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Money comes from work…

28 Feb

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One of the most important lessons that John and I want to teach the kids is that money comes from work. I want them to equal money with work so that when they are older, they do not have a welfare mentality. I don’t want them to feel as though they deserve anything without putting work into it. The only way to build a muscle is to exercise it. The only way to build the work=money muscle is to give them a job. They already have a list of chores that they must complete each week to get paid. No work = no pay. That is a real life lesson. But there are times when we need extra things done around the homestead and they need extra money so the two pair up nicely. That was the case this past weekend. Josh had $8 from this last paycheck but he wanted to go play air-soft with some friends. I called and was told that the cost was $15 to play. So, he had a shortfall.

Lucky for him, John pulled into the drive way with Big Willie (our Econoline van) full of wood that needed to be hauled to the back yard and stacked up. We negotiated a payment of $7 for Josh to help John haul it all back there. And it was  a lot of wood…

firewood

But the important thing is that he did it. And it wasn’t exactly with a great attitude especially since he got hurt twice (once he dropped wood on his foot and the other time he walked into my garden fence) but he pressed on and finished the job. And he got paid. The good news is that he got to play air-soft with his buddies and one of them even had a coupon making the cost only $11 – enough leftover to buy his own Mello Yellow, which of course, we made him pay for.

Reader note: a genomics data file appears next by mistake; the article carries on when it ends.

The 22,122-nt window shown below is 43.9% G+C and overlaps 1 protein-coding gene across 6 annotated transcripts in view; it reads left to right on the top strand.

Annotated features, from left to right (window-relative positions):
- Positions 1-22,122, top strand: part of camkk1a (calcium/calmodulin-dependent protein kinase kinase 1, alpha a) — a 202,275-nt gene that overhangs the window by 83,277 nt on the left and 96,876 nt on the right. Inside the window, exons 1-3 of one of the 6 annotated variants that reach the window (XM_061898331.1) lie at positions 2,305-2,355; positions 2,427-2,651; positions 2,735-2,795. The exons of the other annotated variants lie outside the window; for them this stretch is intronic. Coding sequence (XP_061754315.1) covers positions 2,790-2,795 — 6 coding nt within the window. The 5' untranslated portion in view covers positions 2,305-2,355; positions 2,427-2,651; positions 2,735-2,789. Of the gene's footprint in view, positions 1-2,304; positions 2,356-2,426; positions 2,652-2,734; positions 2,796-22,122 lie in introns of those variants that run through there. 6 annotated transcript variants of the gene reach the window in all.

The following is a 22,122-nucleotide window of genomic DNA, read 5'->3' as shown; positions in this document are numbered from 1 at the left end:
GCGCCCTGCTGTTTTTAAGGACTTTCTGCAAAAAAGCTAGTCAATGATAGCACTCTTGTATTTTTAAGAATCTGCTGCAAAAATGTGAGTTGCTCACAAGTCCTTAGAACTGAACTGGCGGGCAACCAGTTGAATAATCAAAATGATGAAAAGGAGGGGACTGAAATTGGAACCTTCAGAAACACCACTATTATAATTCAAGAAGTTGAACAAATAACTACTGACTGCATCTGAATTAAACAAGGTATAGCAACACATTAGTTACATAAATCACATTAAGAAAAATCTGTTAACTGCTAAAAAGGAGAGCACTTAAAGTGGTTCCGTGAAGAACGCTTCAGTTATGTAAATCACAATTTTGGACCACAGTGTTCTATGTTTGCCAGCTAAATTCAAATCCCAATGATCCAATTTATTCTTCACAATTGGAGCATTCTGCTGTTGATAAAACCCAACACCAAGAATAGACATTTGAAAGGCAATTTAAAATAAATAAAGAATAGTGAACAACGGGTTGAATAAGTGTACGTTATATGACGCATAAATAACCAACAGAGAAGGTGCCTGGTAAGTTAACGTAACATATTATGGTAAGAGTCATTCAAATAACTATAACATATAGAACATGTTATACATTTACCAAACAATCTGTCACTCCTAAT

And Josh learned a valuable lesson that day. He learned that money comes from work and the best place for a broke person to go is to work. He also learned to take pride in what he does and that he has skills that are marketable. So, what will you teach your kids about money and work? Hopefully a lesson that will carry them through to adulthood. As a wise person once told me, we aren’t raising children, we are raising future adults.

 
 

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  1. Jonathan Wyatt

    February 28, 2013 at 12:01 pm

    We did something like that with Noah, even though he is only 5, he wanted a ice pop, and we told him if you want special treats then you have to do a chore to earn that special treat. We told him pick up the playroom and he did, by himself so he could have that ice pop.

     
    • tiffanyrodi

      February 28, 2013 at 12:46 pm

      Exactly. Equating work with reward/money.

       
 
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